The word bridal has a lot more going on than you would expect. Now, of course, it means "pertaining to a wedding or bride", but before it used to mean "wedding feast". The new definition happened because people saw what they thought was the suffix -al and assumed that the newer meaning is correct; they were wrong. Indeed, bridal is from the Old English word brydealo, which also meant "wedding feast". But the plot thickens! Brydealo is from bryd ealu, which literally meant "bride ale", as in the alcoholic beverage. The beverage-to-meal transition was done synecdochally, but is nevertheless fascinating. Bryd is from Proto-Germanic brudiz, which has unknown origin, and ale is from Proto-Indo-European helut (meaning "beer"), through Proto-Germanic alu. Next time you get a bit tipsy at a wedding, remember to drink some bridal.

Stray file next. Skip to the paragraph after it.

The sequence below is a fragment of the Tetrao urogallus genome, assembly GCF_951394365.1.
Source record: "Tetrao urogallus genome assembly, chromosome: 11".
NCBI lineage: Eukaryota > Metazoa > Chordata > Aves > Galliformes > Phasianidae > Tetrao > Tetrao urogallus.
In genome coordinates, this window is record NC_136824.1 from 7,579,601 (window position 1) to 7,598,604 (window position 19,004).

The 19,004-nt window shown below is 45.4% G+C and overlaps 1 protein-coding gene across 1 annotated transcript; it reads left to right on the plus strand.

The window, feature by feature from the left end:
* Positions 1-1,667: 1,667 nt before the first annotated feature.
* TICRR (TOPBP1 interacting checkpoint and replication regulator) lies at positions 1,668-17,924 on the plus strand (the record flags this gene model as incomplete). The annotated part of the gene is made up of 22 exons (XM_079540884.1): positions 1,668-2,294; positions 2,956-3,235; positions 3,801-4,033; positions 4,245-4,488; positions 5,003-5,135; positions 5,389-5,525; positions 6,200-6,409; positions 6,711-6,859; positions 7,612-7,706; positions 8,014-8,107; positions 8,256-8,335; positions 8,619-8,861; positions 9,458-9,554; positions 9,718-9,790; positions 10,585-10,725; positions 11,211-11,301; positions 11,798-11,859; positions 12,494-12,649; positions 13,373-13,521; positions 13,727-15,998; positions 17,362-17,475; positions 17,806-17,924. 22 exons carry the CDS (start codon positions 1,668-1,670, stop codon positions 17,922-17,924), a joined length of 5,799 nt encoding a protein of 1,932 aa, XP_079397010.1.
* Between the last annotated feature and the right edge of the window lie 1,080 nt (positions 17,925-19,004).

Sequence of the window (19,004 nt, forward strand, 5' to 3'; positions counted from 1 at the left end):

Hello! I'm Adam Aleksic, a senior studying government and linguistics at Harvard University, where I co-founded the Harvard Undergraduate Linguistics Society. In addition to etymology, I also really enjoy trivia, politics, vexillology, geography, board games, conlanging, art history, and law.